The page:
The process of creating holes in the casing to allow hydrocarbons to flow into the wellbore for production; usually consists of a hardened metal rod powered by an explosive charge.

The capacity of a reservoir rock to transmit fluids; how easily fluids can pass through a rock.

The capacity of a reservoir to store fluids, the volume of the pore space within a reservoir. Thus porosity measures the capacity of the rock to hold natural gas, crude oil or water.



Recoverable portion of resources available for use based on current knowledge, technology and economics.

  • Developed Non-Producing Reserves
    Those reserves that either have not been on production, or have previously been on production, but are shut-in and the date of resumption of production is unknown.
  • Developed Producing Reserves
    Those reserves that are expected to be recovered from completion intervals open at the time of the estimate. They may currently be producing, but if shut-in, must have previously been on production, and the date of resumption of production must be known with certainty.
  • Developed Reserves
    Those reserves that are expected to be recovered from existing wells and installed facilities or, if facilities have not been installed, that would involve a low expenditure to put the reserves on production. The developed category may be subdivided into producing and non-producing.
  • Probable Reserves
    Reserves believed to exist with reasonable certainty based on geological information.
  • Proved Reserves
    Reserves that can be economically produced with a large degree of certainty from known reservoirs using existing technology.
  • Undeveloped Reserves
    Those reserves that are expected to be recovered from known accumulations where a significant expenditure is required to render them capable of production.

Reserve Life Index (RLI) or Reserves to Production Ratio (RPR)
The hypothetical number of years it would take to deplete reserves at the current production rate. Normally calculated using the latest reported reserves (proved or proved plus probable) divided by the latest reported daily production (annualized). The actual productive life of the reserves can be significantly longer as production declines over time.

Return of Capital
A return of capital is a payment from a security to an investor representing the return of all or a portion of an original investment and thus decreasing the value of that investment.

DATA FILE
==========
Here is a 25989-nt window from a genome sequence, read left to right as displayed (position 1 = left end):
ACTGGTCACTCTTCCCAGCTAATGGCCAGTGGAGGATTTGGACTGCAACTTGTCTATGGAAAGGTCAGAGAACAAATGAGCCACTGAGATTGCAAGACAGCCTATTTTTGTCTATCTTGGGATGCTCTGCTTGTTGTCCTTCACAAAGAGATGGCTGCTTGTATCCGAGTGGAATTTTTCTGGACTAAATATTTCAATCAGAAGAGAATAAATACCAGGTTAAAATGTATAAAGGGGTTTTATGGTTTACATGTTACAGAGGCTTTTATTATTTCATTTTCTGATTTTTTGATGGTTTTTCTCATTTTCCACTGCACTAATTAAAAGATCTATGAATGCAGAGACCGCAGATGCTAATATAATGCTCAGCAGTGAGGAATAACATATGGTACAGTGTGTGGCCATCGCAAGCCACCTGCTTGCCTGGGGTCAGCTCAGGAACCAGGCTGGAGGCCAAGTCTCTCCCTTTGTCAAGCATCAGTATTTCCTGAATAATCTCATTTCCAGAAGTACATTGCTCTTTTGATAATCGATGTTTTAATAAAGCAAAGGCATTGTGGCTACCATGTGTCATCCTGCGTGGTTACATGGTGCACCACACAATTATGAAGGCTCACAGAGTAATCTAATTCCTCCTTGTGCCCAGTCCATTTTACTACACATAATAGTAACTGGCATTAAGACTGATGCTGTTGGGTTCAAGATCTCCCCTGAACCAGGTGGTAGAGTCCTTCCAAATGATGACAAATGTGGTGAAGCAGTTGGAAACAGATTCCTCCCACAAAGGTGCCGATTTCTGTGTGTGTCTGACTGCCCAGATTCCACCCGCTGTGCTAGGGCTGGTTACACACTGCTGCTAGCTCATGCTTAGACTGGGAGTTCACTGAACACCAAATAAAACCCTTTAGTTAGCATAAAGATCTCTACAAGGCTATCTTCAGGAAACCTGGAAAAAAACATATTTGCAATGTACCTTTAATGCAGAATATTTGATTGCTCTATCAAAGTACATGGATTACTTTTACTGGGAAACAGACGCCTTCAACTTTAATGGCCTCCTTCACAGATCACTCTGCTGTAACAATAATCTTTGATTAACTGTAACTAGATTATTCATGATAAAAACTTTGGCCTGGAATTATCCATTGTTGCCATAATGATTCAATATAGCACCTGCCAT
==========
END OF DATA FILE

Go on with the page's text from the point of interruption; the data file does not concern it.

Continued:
Return on Capital
It is also known as the return on invested capital (ROIC) and is a measure of how effectively a company utilizes its net assets
to generate revenue.

The owner’s share of production or revenues retained by government or freehold mineral rights holders. In natural gas operations, the royalty is usually based on a percentage of the total production.


A method of mapping subsurface structures using data derived from transmitting acoustic energy into the earth and recording the energy reflected back from the subsurface geological boundaries.

The reduction in volume of wet natural gas due to the extraction of some of its constituents, such as hydrocarbon products, hydrogen sulphide, carbon dioxide, nitrogen, helium and water vapour.

Surface Rights
The rights to work on the surface of the land.

Sweet Gas
Raw natural gas with a relatively low concentration of sulphur compounds, such as hydrogen sulphide.




The resistance to flow, or “stickiness,” of a fluid.


A hole drilled or bored into the earth, usually cased with metal pipe, for the production of gas or oil.

Working Interest
A percentage of ownership in an oil and gas lease granting its owner the right to explore, drill and produce oil and gas from a tract of property. Working interest owners are obligated to pay a corresponding percentage of the cost of leasing, drilling, producing and operating a well or unit. After royalties are paid, the working interest also entitles its owner to share in production revenues with other working interest owners, based on the percentage of working interest owned.